the battery nearly together, the One hundred and eleventh Pennsylvania Volunteers, of Ireland's brigade, under Colonel George A. Cobham, leading and forcing its way through the jaws of death, till they had their hands upon the guns and their colors on the earth-works, from which part of the gunners had been driven and the rest killed or captured. This work was a sunken one at the crest of the hill, and open toward its rear. Twenty yards in rear was a line of strong breast-works, from which a deadly shower of bullets poured around and into the battery, rendering it impossible for men to live there. Cobham, with that cool and accurate judgment which never forsook him, formed his line, now augmented by other portions of the brigade, within fifteen yards of the guns, where by the formation of the ground his troops were less exposed to the terrible fire, while at the same time his own muskets covered the battery from the front. During the advance of Ireland's brigade a body of troops from another division, sweeping through the brigade, had severed it, and by my orders all of it, excepting three regiments, were posted in reserve, and Colonel Cobham was directed to take command of the three regiments, which had now silenced and held under command of their guns the battery. Three regiments of Buschbeck's brigade, which had advanced gallantly, driving the enemy from two hills on the left of Cobham, were not far from him. With these three regiments Colonel Lockman was now ordered to report to Colonel Cobham, which he did promptly. Between 3 and 4 p.m. I received orders from Major-General Hooker, commanding the corps, to relieve whatever of General Butterfield's division was then holding position in the front line. Half of my Second and Third Brigades were then with Cobham. From the remainder of my command the order was at once complied with, and all of General Butterfield's troops were relieved, and by the direct order of Major-General Hooker, as well as my own, Colonel Cobham was directed to make every effort to secure and bring off the battery in his front. To this end I sent him as re-enforcements the Fifth Ohio Volunteers from Candy's brigade and other regiments from the Second and Third Brigades, numbering in all ten regiments, and invested him with full command of all the troops at that isolated point. I had now sent him one half of my entire division. Our lines were now strengthened and established in readiness for further operations, General Williams' division being formed entirely on my left, and General Butterfield's division being wholly withdrawn and posted in reserve. Musketry firing was kept up during the afternoon and night, and strong works were thrown up on the hills occupied by our main lines.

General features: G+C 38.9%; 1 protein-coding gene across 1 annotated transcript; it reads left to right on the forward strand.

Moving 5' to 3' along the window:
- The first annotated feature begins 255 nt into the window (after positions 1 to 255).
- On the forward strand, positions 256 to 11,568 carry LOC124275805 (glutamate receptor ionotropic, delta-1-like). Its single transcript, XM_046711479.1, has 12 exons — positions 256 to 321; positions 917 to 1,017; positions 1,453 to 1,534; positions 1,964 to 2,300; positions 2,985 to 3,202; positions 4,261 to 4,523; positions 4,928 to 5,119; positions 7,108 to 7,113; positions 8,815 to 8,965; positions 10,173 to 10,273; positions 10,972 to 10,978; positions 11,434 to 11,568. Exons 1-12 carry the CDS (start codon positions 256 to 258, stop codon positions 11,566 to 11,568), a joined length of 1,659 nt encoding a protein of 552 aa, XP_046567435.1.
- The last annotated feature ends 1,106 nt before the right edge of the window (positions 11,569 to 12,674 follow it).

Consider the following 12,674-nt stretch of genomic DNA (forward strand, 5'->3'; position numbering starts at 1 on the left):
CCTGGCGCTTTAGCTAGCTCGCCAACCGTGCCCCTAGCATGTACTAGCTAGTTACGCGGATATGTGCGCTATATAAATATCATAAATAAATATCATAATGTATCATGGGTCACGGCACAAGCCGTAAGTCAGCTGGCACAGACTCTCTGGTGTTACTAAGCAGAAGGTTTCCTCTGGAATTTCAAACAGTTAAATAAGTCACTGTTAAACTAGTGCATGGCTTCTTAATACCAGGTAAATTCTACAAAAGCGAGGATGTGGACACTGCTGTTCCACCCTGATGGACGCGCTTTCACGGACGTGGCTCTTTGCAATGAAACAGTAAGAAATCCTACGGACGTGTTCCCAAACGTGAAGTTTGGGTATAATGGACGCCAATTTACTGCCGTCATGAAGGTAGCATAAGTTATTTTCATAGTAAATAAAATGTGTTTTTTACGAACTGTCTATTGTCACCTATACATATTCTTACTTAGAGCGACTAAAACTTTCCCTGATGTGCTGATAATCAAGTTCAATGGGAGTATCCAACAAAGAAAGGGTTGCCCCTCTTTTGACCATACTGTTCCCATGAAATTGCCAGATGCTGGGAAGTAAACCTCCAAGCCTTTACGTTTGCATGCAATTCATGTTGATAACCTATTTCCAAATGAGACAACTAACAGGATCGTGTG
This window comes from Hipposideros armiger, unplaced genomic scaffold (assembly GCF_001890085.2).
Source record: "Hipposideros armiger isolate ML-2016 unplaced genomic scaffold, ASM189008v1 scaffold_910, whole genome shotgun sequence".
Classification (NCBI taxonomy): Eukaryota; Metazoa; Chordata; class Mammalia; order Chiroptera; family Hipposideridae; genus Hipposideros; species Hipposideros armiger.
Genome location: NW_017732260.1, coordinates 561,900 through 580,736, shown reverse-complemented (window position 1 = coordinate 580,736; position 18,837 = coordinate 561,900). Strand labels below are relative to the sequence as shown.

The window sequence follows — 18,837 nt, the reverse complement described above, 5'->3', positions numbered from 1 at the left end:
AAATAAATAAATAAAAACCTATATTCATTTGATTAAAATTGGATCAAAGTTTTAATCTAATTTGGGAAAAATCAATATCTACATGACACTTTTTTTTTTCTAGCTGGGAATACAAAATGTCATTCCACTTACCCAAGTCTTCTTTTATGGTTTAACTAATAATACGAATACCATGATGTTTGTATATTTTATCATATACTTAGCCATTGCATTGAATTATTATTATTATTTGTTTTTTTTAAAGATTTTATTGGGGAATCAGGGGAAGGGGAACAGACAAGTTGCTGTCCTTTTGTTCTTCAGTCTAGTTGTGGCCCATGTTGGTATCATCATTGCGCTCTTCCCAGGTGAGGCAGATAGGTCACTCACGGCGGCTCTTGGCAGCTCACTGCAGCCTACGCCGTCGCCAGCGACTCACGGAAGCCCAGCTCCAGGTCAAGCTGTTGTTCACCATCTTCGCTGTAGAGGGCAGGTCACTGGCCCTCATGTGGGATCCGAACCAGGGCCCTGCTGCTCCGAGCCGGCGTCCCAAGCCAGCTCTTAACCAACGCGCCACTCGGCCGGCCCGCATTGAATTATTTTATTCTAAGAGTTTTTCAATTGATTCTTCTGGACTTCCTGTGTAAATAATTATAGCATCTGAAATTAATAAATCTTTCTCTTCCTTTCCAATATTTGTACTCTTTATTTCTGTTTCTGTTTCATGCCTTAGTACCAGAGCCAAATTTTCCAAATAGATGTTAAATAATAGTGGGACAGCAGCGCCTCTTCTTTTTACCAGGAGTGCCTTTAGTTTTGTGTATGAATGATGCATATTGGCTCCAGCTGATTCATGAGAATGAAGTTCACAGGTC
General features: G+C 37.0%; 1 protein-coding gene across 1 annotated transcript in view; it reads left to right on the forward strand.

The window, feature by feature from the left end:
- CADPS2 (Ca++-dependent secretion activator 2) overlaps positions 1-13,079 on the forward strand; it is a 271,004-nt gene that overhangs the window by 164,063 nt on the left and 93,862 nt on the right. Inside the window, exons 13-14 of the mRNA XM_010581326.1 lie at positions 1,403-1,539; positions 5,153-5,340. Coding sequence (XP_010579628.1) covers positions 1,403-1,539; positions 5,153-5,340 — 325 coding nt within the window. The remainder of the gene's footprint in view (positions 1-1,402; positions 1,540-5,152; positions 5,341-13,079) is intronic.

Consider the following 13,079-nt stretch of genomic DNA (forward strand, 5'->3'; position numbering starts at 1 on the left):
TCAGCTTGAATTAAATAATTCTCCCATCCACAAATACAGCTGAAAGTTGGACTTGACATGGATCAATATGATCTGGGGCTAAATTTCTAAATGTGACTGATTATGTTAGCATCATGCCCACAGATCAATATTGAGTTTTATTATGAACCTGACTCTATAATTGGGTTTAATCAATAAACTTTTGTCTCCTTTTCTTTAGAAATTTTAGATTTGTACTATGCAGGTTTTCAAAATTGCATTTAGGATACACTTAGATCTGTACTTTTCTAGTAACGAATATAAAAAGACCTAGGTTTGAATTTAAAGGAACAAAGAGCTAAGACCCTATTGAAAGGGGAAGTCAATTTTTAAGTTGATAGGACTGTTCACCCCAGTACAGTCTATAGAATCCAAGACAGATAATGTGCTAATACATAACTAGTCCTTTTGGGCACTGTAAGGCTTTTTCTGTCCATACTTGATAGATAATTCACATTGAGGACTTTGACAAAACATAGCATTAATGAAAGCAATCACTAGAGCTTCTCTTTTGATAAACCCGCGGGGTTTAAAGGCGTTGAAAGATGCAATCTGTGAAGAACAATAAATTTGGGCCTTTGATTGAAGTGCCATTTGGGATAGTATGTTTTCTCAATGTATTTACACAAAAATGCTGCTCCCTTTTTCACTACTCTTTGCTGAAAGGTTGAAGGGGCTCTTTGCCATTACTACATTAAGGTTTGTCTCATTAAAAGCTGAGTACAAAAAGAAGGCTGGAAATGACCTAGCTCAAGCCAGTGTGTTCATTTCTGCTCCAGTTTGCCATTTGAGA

In the isolated position held by Cobham it was impossible to erect even a slight barricade without receiving a terrible fire from the enemy fifty yards distant. In front of my left and Williams' right was a long, cleared field occupying two hills and a narrow ravine, and extending to a wooded hill on which was the enemy's main line. In front of my right was a field occupying a long, wide ravine, extending from the right of my line to a cleared hill on which was also the enemy's main line. Through this ravine ran the road previously referred to. Across the ravine to my right were lines of intrenchments held by the Fourth Corps and facing nearly eastward at right angles to my front. In front of the center of my main line a series of timbered spurs and knobs extended half a mile toward the enemy's mainlines to the detached position held by Cobham. The troops